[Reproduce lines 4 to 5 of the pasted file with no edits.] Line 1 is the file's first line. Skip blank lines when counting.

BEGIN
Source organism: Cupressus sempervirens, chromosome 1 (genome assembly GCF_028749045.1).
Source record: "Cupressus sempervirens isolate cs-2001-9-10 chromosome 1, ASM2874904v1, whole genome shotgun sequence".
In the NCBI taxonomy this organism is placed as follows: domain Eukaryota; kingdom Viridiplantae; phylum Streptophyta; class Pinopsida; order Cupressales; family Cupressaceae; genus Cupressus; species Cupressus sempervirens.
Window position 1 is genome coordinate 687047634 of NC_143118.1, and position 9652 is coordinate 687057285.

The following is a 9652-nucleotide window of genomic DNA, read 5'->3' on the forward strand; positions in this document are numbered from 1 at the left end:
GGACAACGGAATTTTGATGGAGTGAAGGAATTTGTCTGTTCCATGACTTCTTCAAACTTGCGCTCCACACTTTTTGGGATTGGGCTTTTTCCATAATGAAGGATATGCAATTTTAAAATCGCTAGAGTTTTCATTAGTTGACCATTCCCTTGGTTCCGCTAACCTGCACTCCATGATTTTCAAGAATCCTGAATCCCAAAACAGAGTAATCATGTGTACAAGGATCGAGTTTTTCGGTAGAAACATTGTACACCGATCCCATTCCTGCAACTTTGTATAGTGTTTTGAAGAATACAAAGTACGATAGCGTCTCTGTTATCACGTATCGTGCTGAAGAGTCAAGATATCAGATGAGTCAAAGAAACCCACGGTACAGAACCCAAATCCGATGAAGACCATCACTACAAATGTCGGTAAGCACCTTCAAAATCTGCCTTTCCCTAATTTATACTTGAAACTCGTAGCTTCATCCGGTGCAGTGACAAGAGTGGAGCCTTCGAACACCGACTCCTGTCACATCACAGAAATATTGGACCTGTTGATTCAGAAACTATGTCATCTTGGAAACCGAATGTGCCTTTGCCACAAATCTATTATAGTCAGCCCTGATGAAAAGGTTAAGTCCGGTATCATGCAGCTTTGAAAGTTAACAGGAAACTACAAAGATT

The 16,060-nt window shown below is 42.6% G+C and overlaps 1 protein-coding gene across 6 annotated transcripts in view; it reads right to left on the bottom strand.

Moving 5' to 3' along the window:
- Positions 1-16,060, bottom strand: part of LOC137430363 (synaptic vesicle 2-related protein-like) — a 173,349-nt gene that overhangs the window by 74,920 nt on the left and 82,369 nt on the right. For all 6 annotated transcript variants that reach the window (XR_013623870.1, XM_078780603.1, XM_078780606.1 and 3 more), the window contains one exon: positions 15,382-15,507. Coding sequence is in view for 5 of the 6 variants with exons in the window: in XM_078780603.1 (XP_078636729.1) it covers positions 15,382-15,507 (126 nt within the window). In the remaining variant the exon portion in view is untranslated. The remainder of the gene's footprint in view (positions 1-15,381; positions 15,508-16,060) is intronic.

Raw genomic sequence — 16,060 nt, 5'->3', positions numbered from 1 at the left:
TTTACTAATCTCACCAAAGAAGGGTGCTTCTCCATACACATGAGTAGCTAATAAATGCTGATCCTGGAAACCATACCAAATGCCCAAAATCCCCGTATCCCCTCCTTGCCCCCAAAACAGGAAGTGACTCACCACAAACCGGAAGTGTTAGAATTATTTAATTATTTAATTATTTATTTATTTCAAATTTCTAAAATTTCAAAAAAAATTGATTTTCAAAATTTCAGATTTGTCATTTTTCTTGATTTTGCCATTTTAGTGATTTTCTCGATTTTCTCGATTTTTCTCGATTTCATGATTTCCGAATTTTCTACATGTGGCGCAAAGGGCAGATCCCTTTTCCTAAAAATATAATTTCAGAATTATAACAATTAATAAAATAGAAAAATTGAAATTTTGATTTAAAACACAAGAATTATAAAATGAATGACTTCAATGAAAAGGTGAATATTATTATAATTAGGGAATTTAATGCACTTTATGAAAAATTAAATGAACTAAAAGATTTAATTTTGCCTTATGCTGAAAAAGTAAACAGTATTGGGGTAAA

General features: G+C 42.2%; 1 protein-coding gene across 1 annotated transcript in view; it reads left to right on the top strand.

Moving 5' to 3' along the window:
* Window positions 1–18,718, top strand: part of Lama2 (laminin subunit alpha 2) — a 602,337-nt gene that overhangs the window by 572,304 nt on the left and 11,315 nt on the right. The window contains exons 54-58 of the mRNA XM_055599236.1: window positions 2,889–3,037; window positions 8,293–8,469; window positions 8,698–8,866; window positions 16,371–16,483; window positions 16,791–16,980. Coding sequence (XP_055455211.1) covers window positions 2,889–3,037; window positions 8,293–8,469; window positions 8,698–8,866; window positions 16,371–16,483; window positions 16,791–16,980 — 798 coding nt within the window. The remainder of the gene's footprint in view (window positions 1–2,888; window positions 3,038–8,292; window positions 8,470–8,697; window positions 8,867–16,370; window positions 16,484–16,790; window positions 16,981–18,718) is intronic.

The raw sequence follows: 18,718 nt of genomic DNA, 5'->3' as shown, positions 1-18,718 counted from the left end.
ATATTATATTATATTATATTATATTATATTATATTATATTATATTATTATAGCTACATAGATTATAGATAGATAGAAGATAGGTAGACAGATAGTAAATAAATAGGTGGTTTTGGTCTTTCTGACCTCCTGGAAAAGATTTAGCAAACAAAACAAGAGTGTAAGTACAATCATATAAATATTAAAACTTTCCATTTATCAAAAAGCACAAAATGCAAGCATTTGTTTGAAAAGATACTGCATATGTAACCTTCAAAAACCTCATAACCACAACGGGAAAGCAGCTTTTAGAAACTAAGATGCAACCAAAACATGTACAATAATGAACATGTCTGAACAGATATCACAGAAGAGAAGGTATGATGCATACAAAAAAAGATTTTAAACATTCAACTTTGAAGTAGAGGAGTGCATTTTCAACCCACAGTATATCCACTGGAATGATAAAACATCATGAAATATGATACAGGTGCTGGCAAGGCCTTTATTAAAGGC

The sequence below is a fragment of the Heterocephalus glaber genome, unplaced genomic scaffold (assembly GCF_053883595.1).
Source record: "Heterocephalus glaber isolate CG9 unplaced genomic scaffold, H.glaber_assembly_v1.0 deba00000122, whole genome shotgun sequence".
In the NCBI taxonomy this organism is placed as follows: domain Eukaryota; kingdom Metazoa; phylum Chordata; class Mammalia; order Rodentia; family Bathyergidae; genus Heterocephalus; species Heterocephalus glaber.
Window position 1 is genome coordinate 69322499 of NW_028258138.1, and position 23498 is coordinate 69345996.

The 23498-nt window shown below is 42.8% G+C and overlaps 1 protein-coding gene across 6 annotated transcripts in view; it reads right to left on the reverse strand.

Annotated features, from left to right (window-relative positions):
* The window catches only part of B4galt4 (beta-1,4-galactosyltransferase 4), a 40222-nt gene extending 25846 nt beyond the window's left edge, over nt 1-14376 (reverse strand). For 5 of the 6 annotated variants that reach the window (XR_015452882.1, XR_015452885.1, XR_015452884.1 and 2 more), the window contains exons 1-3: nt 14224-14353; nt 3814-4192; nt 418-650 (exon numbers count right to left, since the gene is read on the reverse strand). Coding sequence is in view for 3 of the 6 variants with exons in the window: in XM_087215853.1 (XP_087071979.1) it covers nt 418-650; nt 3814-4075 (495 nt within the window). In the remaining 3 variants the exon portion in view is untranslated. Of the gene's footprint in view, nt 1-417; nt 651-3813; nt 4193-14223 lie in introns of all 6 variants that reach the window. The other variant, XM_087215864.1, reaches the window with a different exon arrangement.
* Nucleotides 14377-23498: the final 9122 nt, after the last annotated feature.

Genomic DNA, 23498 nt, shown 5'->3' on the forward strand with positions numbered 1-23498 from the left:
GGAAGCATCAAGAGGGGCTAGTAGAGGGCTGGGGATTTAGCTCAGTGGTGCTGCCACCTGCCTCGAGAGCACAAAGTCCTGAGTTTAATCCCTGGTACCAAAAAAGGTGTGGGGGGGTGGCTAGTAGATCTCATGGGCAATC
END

Window position 1 is genome coordinate 687047634 of NC_143118.1, and position 9652 is coordinate 687057285.

The following is a 9652-nucleotide window of genomic DNA, read 5'->3' on the forward strand; positions in this document are numbered from 1 at the left end: